Clean Summer Squash Soup

I’m not sure if it’s just me or what, but I feel like we are going to have an early fall here in the mountains of Kentucky. The evenings are becoming cooler and my canning is once again filling the pantry. As our summer yellow squash and zucchini are producing their final blooms and the freezer is well stocked with both, I began to feel creative. I wanted to try something new with the squash and zucchini.  I wanted to try something other than sautéed squash and zucchini, dried zucchini, zoodles, pickled squash and zucchini and all the other creative and delicious dishes that my family enjoys each summer. I had wanted to try using our delicious summer squash in a tasty soup. After a couple of attempts, and a few alterations…we enjoyed a delicious and very satisfying summer squash soup! I am very excited to share my delicious clean summer squash soup recipe with each of you. This soup has quickly become a favorite of my entire family, even my mom!

Ingredients:

1 small onion (I prefer purple onions)
1/2 of a red bell pepper
1/2 teaspoon garlic minced
1/2 teaspoon dried rosemary
1 cup of sliced Portobello mushrooms
1 to 2 tablespoons of extra virgin olive oil
2 medium size yellow squash
1 large zucchini 
1 can of organic no salt added diced tomatoes
1/2 teaspoon of paprika
salt and pepper to taste
1 box of organic vegetable broth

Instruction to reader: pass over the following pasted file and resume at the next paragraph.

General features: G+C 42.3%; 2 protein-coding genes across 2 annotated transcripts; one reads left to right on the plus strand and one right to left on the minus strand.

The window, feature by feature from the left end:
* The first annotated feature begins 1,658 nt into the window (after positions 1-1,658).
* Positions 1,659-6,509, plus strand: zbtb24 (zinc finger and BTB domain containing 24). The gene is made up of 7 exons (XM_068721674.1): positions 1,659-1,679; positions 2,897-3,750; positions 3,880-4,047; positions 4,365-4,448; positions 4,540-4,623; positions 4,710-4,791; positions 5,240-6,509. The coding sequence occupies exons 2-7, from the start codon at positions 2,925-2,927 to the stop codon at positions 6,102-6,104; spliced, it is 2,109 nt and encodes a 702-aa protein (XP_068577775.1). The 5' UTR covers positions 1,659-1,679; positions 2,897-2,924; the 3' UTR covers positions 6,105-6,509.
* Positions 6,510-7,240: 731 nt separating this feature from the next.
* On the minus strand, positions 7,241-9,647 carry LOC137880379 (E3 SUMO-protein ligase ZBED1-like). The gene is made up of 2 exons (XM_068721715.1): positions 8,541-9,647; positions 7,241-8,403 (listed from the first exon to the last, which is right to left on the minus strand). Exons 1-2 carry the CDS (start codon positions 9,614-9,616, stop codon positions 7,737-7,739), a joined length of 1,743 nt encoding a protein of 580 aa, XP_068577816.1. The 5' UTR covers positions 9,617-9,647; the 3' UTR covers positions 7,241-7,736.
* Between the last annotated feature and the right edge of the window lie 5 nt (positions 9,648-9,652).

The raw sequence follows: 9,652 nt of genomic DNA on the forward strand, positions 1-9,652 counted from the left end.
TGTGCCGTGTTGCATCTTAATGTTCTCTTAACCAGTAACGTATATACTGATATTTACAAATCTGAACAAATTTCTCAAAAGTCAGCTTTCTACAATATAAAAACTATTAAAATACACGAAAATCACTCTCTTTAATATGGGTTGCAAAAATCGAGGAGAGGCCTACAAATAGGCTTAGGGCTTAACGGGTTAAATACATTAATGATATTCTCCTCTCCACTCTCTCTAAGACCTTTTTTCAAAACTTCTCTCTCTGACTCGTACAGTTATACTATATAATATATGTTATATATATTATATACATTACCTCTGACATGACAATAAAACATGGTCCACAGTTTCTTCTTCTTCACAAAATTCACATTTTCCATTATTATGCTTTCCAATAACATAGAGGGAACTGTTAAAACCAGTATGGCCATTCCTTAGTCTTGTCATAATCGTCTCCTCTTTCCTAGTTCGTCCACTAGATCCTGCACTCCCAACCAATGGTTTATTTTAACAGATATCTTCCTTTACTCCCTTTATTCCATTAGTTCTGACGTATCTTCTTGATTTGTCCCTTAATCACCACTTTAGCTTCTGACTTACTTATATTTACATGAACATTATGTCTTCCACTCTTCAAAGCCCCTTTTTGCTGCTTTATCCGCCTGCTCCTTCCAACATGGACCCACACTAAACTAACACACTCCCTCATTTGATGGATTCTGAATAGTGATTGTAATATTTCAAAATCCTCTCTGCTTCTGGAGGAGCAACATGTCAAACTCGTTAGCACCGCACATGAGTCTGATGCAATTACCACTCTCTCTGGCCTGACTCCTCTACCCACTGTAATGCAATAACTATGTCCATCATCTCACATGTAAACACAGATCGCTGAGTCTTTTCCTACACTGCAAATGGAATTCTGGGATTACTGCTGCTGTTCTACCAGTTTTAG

1 can of drained and rinsed organic cannellini beans
2 tablespoons of dried parsley
1 cup of organic frozen baby peas
1 cup of either fresh corn or 1 cup of no salt added organic corn

squash

Yellow Summer Squash

Process:

Heat one tablespoon of extra virgin olive oil in a 4 quart cooker add diced onion, diced red pepper, minced garlic, and saute until the onions and peppers become tender. Add salt, pepper, rosemary, and paprika, stir and simmer for 1 to 2 minutes. Add sliced mushrooms. You may need to add more olive oil once the mushrooms absorb the oil in the cooker. Only simmer for about two minutes, or until the mushrooms change color.

Add tomatoes and the entire box of vegetable broth. Reduce heat to a simmer. Cut zucchini and squash into cubes. I like to cut mine into about one inch sections. I slice the squash and zucchini and then cut the slices into wedges (similar to cutting a pie) this allows each piece to maintain some of the peel, which is important for texture. Add squash and zucchini and stir. Drain and rinse beans and add to the soup. Add frozen peas and corn. You may season with additional salt and pepper to meet your own taste preference.  Add dried parsley flakes and cover. Allow to simmer at a very low temperature for twenty minutes. Remove from heat and serve.